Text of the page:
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Offline BrianGMFS

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Re: Qantas can't get a break
« Reply #4 on: October 08, 2008, 12:07:56 PM »
I think I saw something about them hitting SEVERE clear air turbulence and and passengers got tossed about the cabin...

Brian

Edit!!!!!

I was wrong... the is what the think happened...

http://news.yahoo.com/s/ap/20081008/ap_on_re_au_an/as_australia_qantas_altitude_change
« Last Edit: October 08, 2008, 12:12:44 PM by BrianGMFS »

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Offline Rooster Cruiser

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Re: Qantas can't get a break
« Reply #5 on: October 30, 2008, 02:13:07 AM »
Alright, it is clear to me from this latest article that the press is conducting a vendetta against Qantas.  The flight crew did everything absolutely right by following Air New Zealand to Auckland instead of returning to California, and the press is all over them for it?   ::complaining: ::banghead:: ::rambo::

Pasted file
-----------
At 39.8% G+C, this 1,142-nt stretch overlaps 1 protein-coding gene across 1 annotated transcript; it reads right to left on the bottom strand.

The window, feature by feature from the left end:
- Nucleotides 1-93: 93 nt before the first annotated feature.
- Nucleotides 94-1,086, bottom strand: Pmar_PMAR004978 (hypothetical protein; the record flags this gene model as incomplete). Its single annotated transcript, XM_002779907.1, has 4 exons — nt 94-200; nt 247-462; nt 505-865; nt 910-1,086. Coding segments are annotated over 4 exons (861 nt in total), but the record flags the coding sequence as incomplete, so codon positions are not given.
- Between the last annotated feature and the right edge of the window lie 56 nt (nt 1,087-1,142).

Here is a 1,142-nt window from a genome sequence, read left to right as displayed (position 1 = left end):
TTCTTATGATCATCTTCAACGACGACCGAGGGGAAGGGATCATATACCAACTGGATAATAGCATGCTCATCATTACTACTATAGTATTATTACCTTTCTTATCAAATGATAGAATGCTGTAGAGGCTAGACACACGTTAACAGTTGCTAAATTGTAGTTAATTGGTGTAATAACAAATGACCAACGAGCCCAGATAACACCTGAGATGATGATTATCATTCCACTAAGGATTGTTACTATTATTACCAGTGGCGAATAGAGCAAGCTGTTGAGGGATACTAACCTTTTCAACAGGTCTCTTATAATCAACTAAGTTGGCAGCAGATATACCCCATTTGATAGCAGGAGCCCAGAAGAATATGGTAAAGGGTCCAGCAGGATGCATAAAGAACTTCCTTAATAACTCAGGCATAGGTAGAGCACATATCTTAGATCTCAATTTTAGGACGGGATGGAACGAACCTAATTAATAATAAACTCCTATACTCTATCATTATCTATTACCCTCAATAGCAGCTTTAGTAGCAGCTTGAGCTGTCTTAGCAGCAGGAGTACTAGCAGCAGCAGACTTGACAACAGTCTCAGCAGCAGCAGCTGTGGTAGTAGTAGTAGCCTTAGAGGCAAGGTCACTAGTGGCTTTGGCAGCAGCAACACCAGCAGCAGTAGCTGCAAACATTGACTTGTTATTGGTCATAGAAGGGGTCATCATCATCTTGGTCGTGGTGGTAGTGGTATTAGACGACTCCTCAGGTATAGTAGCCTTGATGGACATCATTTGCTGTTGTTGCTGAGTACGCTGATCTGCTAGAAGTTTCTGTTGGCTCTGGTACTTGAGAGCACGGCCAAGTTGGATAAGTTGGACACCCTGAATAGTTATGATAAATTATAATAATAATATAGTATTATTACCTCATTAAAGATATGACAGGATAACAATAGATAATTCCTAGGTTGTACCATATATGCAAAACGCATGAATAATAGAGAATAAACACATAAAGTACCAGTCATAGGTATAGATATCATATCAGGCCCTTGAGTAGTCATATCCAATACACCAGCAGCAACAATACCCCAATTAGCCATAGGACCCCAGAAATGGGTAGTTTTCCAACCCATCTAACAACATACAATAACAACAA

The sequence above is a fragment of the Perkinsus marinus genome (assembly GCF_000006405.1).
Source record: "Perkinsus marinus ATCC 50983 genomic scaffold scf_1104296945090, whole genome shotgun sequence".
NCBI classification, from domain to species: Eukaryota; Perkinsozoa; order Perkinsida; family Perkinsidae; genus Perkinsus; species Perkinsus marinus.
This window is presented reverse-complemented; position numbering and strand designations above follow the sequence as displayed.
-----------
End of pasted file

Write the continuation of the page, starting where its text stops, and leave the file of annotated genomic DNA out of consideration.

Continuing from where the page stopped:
I will admit that whichever pilot announced to the passengers they were "Flying Blind" across the ocean was asking for it.  That's not how I would describe a weather radar failure.  Still, I do not understand why this was so newsworthy that it was reported around the world by the AP!

What will be next for Qantas?  I half expect to discover that when a Qantas flight attendent has a hangnail that it will be headline news around the world!   ::unbelieveable:: ::complaining: ::banghead:: ::rambo::

http://www.foxnews.com/story/0,2933,444824,00.html
Quote
CANBERRA, Australia  —  A Qantas airliner that discovered its weather radar was faulty tailed an Air New Zealand jet across the Pacific on a Wednesday flight from Los Angeles to Sydney, an official said.

The Air New Zealand flight crew provided information about the weather ahead to the Qantas Boeing 747-400 jumbo jet carrying 284 passengers as the two aircraft made the 12-hour journey to Auckland in New Zealand, a Qantas spokeswoman said on condition of anonymity, citing company policy. The Qantas flight later continued on to Sydney, its scheduled destination.